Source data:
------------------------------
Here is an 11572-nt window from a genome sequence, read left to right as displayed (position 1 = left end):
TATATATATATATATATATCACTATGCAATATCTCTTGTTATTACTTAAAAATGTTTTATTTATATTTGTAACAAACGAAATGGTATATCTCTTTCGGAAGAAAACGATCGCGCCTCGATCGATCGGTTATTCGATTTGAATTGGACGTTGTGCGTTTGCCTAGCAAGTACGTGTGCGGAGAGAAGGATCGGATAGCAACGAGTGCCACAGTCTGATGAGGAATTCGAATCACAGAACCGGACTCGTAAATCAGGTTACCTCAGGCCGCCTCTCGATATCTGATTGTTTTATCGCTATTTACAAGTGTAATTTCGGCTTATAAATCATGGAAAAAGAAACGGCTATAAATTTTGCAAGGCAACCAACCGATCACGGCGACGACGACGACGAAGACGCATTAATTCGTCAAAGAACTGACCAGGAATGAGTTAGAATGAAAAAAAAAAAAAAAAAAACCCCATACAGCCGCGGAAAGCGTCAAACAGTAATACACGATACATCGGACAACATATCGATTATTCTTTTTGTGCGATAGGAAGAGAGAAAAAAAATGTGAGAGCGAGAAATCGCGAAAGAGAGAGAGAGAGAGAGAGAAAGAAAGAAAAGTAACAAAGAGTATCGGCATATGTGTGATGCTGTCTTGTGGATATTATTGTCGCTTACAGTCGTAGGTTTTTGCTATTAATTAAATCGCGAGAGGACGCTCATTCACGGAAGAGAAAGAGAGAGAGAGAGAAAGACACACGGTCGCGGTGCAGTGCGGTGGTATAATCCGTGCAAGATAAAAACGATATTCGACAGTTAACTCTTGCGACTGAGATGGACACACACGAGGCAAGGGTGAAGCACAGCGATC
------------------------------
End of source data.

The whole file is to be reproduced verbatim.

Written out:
Here is an 11572-nt window from a genome sequence, read left to right as displayed (position 1 = left end):
TATATATATATATATATATCACTATGCAATATCTCTTGTTATTACTTAAAAATGTTTTATTTATATTTGTAACAAACGAAATGGTATATCTCTTTCGGAAGAAAACGATCGCGCCTCGATCGATCGGTTATTCGATTTGAATTGGACGTTGTGCGTTTGCCTAGCAAGTACGTGTGCGGAGAGAAGGATCGGATAGCAACGAGTGCCACAGTCTGATGAGGAATTCGAATCACAGAACCGGACTCGTAAATCAGGTTACCTCAGGCCGCCTCTCGATATCTGATTGTTTTATCGCTATTTACAAGTGTAATTTCGGCTTATAAATCATGGAAAAAGAAACGGCTATAAATTTTGCAAGGCAACCAACCGATCACGGCGACGACGACGACGAAGACGCATTAATTCGTCAAAGAACTGACCAGGAATGAGTTAGAATGAAAAAAAAAAAAAAAAAAACCCCATACAGCCGCGGAAAGCGTCAAACAGTAATACACGATACATCGGACAACATATCGATTATTCTTTTTGTGCGATAGGAAGAGAGAAAAAAAATGTGAGAGCGAGAAATCGCGAAAGAGAGAGAGAGAGAGAGAGAAAGAAAGAAAAGTAACAAAGAGTATCGGCATATGTGTGATGCTGTCTTGTGGATATTATTGTCGCTTACAGTCGTAGGTTTTTGCTATTAATTAAATCGCGAGAGGACGCTCATTCACGGAAGAGAAAGAGAGAGAGAGAGAAAGACACACGGTCGCGGTGCAGTGCGGTGGTATAATCCGTGCAAGATAAAAACGATATTCGACAGTTAACTCTTGCGACTGAGATGGACACACACGAGGCAAGGGTGAAGCACAGCGATC